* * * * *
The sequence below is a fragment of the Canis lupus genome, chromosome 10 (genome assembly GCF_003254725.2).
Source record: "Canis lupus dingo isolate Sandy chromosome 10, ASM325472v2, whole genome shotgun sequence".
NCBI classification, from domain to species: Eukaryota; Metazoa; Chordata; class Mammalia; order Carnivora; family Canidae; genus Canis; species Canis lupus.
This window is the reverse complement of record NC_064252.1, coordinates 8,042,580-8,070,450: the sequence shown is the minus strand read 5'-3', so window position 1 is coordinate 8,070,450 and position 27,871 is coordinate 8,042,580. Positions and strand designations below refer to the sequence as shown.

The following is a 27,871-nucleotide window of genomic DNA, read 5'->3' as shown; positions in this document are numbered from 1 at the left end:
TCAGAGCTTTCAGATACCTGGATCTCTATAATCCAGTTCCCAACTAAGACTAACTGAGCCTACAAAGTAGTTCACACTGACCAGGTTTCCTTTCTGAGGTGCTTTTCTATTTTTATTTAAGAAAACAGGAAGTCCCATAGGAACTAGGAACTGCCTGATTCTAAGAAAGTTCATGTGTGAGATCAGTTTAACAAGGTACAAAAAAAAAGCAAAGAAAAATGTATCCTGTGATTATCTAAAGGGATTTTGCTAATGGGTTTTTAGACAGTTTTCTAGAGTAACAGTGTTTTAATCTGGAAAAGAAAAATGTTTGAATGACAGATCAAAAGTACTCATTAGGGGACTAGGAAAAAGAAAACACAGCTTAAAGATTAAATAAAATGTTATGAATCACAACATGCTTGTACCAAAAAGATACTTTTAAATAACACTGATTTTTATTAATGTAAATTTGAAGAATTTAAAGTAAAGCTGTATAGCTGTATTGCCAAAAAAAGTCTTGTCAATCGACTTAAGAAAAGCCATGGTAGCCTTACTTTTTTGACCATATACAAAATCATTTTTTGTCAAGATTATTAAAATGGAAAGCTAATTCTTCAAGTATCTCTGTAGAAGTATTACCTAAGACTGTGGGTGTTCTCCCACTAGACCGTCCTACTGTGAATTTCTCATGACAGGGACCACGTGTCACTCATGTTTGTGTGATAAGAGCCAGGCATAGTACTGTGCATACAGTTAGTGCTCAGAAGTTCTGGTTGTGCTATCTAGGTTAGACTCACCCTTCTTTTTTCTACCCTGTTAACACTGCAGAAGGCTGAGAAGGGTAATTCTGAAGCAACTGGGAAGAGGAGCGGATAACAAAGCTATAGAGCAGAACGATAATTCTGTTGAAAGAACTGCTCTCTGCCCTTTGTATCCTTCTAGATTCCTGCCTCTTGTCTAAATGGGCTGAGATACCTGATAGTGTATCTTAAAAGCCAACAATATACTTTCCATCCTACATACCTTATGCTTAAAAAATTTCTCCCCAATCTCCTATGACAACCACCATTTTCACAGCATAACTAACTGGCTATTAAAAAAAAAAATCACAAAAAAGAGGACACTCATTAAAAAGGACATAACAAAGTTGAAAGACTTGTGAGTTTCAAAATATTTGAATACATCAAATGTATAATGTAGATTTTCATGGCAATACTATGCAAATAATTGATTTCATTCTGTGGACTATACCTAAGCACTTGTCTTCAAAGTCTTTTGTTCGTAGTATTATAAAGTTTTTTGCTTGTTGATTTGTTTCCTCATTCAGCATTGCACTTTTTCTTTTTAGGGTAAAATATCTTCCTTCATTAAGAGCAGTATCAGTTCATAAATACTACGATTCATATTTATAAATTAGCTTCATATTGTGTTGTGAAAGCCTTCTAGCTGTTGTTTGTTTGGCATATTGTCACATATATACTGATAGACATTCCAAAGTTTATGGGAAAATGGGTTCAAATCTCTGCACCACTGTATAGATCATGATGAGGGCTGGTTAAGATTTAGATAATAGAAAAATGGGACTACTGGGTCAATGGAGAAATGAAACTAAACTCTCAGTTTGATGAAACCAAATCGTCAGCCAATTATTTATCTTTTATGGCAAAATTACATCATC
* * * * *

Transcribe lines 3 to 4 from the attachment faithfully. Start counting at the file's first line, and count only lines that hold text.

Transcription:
NCBI classification, from domain to species: Eukaryota; Metazoa; Chordata; class Mammalia; order Carnivora; family Canidae; genus Canis; species Canis lupus.
This window is the reverse complement of record NC_064252.1, coordinates 8,042,580-8,070,450: the sequence shown is the minus strand read 5'-3', so window position 1 is coordinate 8,070,450 and position 27,871 is coordinate 8,042,580. Positions and strand designations below refer to the sequence as shown.